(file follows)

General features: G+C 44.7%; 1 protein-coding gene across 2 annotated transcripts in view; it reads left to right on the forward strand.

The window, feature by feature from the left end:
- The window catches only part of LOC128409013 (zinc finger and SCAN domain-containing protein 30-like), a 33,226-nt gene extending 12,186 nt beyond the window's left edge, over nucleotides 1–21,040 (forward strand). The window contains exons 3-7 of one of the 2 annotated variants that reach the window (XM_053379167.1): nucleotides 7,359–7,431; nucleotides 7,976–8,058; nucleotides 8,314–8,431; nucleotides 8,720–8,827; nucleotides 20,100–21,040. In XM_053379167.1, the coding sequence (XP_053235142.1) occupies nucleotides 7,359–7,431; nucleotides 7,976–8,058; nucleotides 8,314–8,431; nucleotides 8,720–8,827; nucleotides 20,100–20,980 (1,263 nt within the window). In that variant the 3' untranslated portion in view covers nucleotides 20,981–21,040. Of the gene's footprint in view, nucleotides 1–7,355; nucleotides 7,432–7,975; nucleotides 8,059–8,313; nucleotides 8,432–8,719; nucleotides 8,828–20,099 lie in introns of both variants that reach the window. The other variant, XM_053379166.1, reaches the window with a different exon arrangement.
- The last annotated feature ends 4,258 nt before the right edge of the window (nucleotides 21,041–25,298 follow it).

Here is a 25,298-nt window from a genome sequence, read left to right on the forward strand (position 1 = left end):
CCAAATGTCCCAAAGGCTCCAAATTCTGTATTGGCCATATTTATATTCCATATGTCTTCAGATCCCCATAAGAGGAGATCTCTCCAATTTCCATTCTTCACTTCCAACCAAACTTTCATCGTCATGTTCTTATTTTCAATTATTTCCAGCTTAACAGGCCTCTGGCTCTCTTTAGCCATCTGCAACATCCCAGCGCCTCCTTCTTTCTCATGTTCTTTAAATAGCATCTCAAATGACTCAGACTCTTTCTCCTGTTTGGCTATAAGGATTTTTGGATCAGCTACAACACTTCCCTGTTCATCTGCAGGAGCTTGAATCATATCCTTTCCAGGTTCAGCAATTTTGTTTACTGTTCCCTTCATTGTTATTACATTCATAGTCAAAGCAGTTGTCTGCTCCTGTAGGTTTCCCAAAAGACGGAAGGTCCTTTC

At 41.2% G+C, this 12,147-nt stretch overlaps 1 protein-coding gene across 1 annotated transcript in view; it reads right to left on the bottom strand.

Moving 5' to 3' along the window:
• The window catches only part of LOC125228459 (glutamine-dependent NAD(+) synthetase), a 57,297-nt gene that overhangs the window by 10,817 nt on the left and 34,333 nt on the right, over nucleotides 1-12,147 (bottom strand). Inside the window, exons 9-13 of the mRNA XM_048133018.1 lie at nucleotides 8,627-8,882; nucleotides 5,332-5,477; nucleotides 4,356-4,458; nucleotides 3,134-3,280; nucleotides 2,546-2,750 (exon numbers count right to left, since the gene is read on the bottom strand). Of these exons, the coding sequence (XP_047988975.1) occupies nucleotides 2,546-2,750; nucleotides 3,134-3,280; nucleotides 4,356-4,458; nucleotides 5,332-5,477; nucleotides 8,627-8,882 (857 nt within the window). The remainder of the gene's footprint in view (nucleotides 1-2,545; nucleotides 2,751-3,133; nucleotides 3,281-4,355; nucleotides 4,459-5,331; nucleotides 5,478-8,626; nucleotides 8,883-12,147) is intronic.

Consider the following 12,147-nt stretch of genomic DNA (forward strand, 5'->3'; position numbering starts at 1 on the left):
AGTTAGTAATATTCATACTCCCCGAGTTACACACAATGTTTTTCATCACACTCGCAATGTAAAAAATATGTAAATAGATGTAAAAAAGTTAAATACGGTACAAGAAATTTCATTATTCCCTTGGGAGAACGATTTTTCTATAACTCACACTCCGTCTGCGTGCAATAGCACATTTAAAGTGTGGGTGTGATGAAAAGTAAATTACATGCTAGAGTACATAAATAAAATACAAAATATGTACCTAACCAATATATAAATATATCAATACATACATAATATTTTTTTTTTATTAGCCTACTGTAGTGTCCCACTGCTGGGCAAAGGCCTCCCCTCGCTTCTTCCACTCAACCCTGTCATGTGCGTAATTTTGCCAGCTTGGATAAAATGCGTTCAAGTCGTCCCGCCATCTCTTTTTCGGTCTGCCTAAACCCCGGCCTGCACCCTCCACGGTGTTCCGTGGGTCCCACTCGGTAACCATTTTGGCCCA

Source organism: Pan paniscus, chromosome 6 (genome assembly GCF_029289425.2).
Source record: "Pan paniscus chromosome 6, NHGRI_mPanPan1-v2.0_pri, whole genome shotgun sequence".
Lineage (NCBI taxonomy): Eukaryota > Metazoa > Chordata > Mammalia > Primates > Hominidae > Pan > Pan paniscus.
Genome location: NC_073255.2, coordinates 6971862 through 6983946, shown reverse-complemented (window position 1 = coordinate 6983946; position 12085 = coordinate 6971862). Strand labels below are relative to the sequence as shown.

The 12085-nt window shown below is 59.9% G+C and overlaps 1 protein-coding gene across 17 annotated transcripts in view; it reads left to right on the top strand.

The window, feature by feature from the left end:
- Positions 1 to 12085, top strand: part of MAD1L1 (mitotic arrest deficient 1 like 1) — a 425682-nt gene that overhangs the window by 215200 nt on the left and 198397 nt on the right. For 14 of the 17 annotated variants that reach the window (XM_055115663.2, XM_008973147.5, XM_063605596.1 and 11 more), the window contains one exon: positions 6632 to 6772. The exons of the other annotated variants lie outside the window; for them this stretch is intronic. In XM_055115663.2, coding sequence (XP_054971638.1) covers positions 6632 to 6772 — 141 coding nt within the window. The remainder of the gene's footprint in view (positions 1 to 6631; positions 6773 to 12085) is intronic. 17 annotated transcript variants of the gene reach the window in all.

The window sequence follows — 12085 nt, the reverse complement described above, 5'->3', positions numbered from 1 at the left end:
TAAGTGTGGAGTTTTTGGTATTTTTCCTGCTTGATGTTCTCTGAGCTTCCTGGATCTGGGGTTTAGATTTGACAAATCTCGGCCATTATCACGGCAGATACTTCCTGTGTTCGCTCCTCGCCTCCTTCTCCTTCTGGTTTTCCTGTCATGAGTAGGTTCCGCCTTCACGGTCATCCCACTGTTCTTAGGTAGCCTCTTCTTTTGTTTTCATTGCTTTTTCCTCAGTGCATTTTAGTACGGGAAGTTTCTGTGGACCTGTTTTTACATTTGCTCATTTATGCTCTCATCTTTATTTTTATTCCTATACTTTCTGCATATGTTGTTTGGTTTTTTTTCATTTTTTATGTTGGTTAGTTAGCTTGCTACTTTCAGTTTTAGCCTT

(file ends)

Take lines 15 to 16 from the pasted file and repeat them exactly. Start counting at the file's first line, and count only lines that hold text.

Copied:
Genome location: NC_073255.2, coordinates 6971862 through 6983946, shown reverse-complemented (window position 1 = coordinate 6983946; position 12085 = coordinate 6971862). Strand labels below are relative to the sequence as shown.

The 12085-nt window shown below is 59.9% G+C and overlaps 1 protein-coding gene across 17 annotated transcripts in view; it reads left to right on the top strand.